On a rooftop of the MET in New York City, we see two sculptures against the skyline—one of a totem figure looking toward the camera, and another of a figure kneeling away from the camera.

Huma Bhabha

b. 1962

Huma Bhabha, We Come In Peace, The Metropolitan Museum of Art, 2018 © The Metropolitan Museum of Art, Photo by Hyla Skopitz.

Born in Karachi, Pakistan, 1962; Lives and works in Poughkeepsie, New York

I’m interested in a certain kind of visceral aspect, a kind of rawness in the work, which I like very much. It comes naturally to me. — Huma Bhabha, 2018

Artwork

Exhibitions

09.19.2020–03.24.2021
Against Time
Baltic Centre for Contemporary Art

Huma Bhabha

03.23–05.27.2019
They Live
The Institute of Contemporary Art, Boston

Huma Bhabha

09.15.2018–01.13.2019
Other Forms of Life
The Contemporary Austin

Huma Bhabha

04.17–10.28.2018
We Come In Peace
The Metropolitan Museum of Art

Huma Bhabha

04.22–06.01.2018
With A Trace
Salon 94 94th Street

Huma Bhabha

05.14–06.28.2015
2015
Salon 94 Freemans

Huma Bhabha

05.14–06.28.2015
2015
Salon 94 Bowery

Huma Bhabha

11.18.2012–04.01.2013
Unnatural Histories
MoMA PS1

Huma Bhabha

11.17–12.19.2010
Sculptures
Salon 94 Bowery

Huma Bhabha

08.12–10.26.2007
2007
Salon 94 94th Street

Huma Bhabha

Biography

A woman sits on a chair in a studio next to a totem sculpture on a pedestal.

Eva Deitch for The New York Times, 2020

Huma Bhabha’s (b. 1962) work addresses themes of memory, war, displacement, and the pervasive histories of colonialism. Using found materials and the detritus of everyday life, she creates haunting human figures that hover between abstraction and figuration, monumentality and entropy. While her formal vocabulary is distinctly her own, Bhabha embraces a post-modern hybridity that spans centuries, geography, art-historical traditions and cultural associations. Her work includes references to ancient Greek Kouroi, Gandharan Buddhas, African sculpture and Egyptian reliquary. At the same time, it remains insistently modern, looking to Giacometti, Picasso and Rauschenberg for inspiration, as well as to science fiction, horror movies, and popular novels.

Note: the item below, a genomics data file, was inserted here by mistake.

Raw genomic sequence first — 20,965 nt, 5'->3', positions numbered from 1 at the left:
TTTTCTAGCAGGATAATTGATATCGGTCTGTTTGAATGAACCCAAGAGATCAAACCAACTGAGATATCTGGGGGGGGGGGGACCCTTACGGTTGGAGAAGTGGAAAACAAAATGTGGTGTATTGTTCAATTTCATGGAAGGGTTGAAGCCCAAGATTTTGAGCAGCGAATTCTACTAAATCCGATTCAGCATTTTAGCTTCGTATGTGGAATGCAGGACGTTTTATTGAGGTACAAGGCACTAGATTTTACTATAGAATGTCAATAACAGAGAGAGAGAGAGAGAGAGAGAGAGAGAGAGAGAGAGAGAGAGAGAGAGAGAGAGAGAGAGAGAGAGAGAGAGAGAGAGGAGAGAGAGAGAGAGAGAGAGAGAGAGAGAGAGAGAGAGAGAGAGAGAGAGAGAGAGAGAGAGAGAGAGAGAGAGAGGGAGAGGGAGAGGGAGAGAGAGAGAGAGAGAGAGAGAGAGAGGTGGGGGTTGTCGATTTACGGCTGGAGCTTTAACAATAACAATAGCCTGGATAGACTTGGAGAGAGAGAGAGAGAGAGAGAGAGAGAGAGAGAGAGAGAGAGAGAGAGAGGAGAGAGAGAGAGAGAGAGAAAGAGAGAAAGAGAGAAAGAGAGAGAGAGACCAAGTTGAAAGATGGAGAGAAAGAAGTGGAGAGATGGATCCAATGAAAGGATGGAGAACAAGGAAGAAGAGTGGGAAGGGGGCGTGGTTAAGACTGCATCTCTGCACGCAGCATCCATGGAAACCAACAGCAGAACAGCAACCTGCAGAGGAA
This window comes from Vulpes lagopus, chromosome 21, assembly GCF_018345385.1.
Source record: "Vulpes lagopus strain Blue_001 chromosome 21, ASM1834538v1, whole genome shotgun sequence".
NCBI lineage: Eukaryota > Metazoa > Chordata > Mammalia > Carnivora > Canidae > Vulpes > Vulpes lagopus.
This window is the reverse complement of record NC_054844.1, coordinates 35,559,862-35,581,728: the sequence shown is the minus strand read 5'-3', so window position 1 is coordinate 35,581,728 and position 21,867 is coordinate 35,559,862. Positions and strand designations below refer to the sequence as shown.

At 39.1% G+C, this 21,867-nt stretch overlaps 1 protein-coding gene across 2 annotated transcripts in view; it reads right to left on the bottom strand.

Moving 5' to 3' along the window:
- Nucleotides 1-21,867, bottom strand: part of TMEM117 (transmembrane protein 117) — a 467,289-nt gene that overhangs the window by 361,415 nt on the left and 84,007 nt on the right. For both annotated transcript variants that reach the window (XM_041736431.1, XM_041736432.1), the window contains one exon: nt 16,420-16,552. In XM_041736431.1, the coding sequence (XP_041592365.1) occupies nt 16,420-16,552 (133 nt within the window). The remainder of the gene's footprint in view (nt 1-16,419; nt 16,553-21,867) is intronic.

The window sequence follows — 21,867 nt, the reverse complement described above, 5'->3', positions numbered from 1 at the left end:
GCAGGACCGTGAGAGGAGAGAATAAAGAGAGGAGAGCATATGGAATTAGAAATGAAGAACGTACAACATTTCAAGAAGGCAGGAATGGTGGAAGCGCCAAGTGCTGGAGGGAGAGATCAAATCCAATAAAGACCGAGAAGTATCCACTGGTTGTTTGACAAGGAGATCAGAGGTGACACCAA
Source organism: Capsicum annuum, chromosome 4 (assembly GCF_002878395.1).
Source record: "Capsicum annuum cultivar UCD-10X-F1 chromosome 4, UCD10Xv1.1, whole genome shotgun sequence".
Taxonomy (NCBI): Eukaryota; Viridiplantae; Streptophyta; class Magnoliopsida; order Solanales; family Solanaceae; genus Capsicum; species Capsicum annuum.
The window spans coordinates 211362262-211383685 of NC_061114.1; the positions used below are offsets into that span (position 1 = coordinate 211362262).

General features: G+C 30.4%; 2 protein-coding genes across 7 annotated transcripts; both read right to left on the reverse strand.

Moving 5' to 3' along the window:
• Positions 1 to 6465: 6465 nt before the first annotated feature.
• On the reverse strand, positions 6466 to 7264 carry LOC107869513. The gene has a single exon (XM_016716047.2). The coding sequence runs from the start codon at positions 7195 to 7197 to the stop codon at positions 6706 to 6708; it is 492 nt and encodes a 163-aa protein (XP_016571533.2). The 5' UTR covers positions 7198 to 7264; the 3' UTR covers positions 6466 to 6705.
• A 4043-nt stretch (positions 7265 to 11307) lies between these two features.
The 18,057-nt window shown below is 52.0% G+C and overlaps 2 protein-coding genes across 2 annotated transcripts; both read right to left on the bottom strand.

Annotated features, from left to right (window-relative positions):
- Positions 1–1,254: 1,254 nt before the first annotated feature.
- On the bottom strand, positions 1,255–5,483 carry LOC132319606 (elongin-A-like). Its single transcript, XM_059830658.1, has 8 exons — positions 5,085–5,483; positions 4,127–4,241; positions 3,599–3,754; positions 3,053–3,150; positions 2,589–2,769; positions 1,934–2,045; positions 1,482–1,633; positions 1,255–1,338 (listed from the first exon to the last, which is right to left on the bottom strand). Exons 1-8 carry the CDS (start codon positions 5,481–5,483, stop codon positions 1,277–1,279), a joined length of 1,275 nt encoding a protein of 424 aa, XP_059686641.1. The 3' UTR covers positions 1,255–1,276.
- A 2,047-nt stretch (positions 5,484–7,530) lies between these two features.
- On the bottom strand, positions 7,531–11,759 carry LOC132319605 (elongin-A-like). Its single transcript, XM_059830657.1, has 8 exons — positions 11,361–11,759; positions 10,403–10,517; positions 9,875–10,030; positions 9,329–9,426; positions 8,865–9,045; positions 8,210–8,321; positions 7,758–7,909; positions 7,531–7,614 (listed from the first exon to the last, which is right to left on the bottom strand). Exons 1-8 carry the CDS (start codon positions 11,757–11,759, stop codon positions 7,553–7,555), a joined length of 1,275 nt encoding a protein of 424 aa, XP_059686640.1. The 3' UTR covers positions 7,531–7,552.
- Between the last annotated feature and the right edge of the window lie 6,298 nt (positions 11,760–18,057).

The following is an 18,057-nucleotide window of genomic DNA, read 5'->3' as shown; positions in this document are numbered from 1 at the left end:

The artist’s work is currently included in Unsettled Objects at Sharjah Art Foundation (UAE) until June 2021 and Everyone Is an Artist: Cosmopolitical Exercises with Joseph Beuys at Kunstsammlung Nordrhein-Westfalen, Düsseldorf (DE) until August 2021. Bhabha’s current survey retrospective, Against Time, at BALTIC Centre for Contemporary Art, Gateshead (U.K.) is on view until July 2021. Other past solo exhibitions include They Live at the Institute of Contemporary Art, Boston (MA) in 2019; We Come in Peace at the Metropolitan Museum of Art, New York (NY) in 2018; Other Forms of Life at The Contemporary Austin (TX) in 2018; and Unnatural Histories at MoMA PS1, New York (NY) in 2013. The artist has also participated in many group exhibitions globally, including the 22nd Biennale of Sydney: NIRIN in 2020; the 57th edition of the Carnegie International in 2018; the 56th International Art Exhibition at the Venice Biennale in 2015; Intense Proximity- La Triennale 2012 at Palais de Tokyo, Paris (FR) in 2012; Greater New York at MoMA PS1, New York (NY) in 2012 and 2005; the Whitney Biennial in 2010; and the 7th Gwangju Biennale (KR) in 2008.

Bhabha’s work is represented in the collections of the Bronx Museum of Art, New York (NY); Centres Georges Pompidou, Paris (FR); the Hammer Museum, Los Angeles (CA); the Museum of Modern Art, New York (NY); the Metropolitan Museum of Art, New York (NY); the Saatchi Gallery, London (U.K.); the Sharjah Art Foundation (UAE); the Whitney Museum of American Art, New York (NY); and the Yale University Art Gallery, New Haven (CT), among many others.

CV

Press

09.22.2020
Huma Bhabha/Christina Ramberg review – terrifying totems eye a crumbling world
Hannah Clugston

The Guardian

09.19.2020
Huma Bhabha, Baltic Gateshead, review: eerie pictures of a world short on love
Cal Revely-Calder

The Telegraph

08.12.2020
A warrior woman with five faces and an ode to the twin towers: Two monumental acquisitions reopen the Hirshhorn’s sculpture garden
Peggy McGlone

The Washington Post

01.25.2020
An Artist Who Works Alongside Giants
Tiana Reid

The New York Times

07.01.2019
Huma Bhabha
Dan Adler

Artforum

04.06.2019
‘Huma Bhabha: They Live’ Review: Spooky Sci-Fi Sculpture
04.06.2019

The Wall Street Journal

10.01.2018
Huma Bhabha
Editors

Blau

06.01.2018
Huma Bhabha with Elyse Benenson
Editor

The Brooklyn Rail

05.18.2018
Huma Bhabha’s Postapocalyptic Tableau
Andrea K. Scott

The New Yorker

04.12.2018
A Sci-Fi Showdown at the Met Museum’s Rooftop Garden
Martha Schwendener

The New York Times